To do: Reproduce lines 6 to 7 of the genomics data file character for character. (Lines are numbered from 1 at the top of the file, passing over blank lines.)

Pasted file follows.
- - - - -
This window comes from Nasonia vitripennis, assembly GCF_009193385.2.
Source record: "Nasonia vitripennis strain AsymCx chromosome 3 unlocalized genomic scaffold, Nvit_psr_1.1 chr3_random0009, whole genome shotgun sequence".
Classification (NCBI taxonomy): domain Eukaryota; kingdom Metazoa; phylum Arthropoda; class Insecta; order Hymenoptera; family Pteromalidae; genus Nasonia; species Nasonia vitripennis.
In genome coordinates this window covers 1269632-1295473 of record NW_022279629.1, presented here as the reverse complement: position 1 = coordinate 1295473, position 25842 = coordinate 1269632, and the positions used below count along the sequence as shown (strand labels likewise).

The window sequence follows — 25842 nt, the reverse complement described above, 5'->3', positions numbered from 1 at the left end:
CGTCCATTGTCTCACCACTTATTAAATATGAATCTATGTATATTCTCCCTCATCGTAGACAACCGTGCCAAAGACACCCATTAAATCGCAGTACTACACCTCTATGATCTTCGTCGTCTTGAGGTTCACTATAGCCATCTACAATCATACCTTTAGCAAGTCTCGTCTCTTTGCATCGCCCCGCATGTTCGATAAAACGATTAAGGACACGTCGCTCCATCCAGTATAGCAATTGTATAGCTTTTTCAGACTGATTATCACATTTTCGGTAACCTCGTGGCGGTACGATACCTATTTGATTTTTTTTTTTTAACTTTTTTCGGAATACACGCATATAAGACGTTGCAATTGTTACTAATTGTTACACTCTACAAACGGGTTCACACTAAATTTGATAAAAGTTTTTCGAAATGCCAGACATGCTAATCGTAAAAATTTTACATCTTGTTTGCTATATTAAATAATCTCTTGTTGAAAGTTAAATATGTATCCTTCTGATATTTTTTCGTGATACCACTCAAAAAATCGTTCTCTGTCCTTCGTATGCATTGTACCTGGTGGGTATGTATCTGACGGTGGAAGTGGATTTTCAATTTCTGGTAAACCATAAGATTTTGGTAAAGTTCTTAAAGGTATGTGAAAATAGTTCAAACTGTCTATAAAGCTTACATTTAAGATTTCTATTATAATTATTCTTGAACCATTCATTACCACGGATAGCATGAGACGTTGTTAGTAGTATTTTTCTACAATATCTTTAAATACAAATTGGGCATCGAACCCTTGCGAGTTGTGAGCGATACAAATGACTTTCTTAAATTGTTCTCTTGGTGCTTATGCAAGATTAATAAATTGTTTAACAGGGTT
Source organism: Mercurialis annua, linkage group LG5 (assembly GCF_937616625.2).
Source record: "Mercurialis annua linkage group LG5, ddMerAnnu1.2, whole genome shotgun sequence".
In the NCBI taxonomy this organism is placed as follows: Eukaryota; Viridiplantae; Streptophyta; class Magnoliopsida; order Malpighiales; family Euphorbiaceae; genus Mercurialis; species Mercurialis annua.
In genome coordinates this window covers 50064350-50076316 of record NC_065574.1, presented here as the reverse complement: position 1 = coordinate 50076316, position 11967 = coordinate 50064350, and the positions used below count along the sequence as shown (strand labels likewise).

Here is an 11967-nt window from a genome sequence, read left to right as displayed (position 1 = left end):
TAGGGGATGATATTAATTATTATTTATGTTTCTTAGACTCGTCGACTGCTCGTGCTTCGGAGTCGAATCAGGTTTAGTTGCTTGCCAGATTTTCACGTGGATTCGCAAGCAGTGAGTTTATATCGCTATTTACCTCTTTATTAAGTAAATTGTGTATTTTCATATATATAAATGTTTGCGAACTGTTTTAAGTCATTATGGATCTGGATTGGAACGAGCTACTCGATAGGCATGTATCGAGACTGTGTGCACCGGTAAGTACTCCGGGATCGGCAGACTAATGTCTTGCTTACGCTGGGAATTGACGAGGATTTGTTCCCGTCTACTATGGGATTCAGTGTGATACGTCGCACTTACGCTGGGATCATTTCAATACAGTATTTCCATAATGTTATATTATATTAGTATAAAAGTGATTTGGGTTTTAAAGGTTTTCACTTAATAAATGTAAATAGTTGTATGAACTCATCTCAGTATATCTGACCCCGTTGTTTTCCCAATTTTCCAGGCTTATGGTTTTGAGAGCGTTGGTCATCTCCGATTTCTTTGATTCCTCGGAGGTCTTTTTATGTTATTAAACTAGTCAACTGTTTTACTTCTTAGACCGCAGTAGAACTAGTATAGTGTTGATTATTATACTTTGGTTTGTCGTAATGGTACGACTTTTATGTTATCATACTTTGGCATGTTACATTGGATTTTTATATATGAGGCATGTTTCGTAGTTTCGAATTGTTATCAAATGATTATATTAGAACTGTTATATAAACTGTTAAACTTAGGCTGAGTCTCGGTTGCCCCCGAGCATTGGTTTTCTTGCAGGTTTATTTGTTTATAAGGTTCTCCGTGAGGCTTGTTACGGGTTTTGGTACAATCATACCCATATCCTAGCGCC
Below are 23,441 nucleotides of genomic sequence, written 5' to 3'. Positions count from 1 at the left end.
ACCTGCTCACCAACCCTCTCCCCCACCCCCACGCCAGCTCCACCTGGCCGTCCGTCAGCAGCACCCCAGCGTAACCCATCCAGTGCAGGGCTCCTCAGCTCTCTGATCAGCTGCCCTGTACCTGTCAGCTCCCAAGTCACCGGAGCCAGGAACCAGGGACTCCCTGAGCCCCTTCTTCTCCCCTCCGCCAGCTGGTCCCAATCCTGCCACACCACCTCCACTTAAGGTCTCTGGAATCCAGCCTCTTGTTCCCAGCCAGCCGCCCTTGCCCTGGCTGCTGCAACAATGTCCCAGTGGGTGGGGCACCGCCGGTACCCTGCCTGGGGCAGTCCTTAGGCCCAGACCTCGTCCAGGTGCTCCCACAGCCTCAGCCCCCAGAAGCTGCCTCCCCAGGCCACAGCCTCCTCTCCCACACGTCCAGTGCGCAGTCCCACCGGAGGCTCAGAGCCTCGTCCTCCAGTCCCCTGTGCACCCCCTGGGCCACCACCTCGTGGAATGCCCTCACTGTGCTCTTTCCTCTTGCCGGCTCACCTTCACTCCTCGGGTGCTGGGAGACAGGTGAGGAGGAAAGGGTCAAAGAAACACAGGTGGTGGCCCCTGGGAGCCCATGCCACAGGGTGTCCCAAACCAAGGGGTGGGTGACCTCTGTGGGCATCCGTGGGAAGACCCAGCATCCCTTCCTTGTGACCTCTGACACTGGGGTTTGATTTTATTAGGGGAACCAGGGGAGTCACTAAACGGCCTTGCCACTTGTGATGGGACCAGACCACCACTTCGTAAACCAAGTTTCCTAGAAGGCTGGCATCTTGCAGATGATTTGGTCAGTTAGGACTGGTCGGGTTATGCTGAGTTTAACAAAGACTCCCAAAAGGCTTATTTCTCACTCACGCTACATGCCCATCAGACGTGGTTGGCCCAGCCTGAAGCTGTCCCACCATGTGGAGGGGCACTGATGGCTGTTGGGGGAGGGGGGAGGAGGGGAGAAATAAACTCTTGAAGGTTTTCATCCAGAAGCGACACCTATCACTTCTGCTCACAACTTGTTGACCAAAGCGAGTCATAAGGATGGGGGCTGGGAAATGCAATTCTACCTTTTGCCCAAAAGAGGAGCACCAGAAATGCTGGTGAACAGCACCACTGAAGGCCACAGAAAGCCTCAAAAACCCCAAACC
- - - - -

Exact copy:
CGTCCATTGTCTCACCACTTATTAAATATGAATCTATGTATATTCTCCCTCATCGTAGACAACCGTGCCAAAGACACCCATTAAATCGCAGTACTACACCTCTATGATCTTCGTCGTCTTGAGGTTCACTATAGCCATCTACAATCATACCTTTAGCAAGTCTCGTCTCTTTGCATCGCCCCGCATGTTCGATAAAACGATTAAGGACACGTCGCTCCATCCAGTATAGCAATTGTATAGCTTTTTCAGACTGATTATCACATTTTCGGTAACCTCGTGGCGGTACGATACCTATTTGATTTTTTTTTTTTAACTTTTTTCGGAATACACGCATATAAGACGTTGCAATTGTTACTAATTGTTACACTCTACAAACGGGTTCACACTAAATTTGATAAAAGTTTTTCGAAATGCCAGACATGCTAATCGTAAAAATTTTACATCTTGTTTGCTATATTAAATAATCTCTTGTTGAAAGTTAAATATGTATCCTTCTGATATTTTTTCGTGATACCACTCAAAAAATCGTTCTCTGTCCTTCGTATGCATTGTACCTGGTGGGTATGTATCTGACGGTGGAAGTGGATTTTCAATTTCTGGTAAACCATAAGATTTTGGTAAAGTTCTTAAAGGTATGTGAAAATAGTTCAAACTGTCTATAAAGCTTACATTTAAGATTTCTATTATAATTATTCTTGAACCATTCATTACCACGGATAGCATGAGACGTTGTTAGTAGTATTTTTCTACAATATCTTTAAATACAAATTGGGCATCGAACCCTTGCGAGTTGTGAGCGATACAAATGACTTTCTTAAATTGTTCTCTTGGTGCTTATGCAAGATTAATAAATTGTTTAACAGGGTT
Source organism: Mercurialis annua, linkage group LG5 (assembly GCF_937616625.2).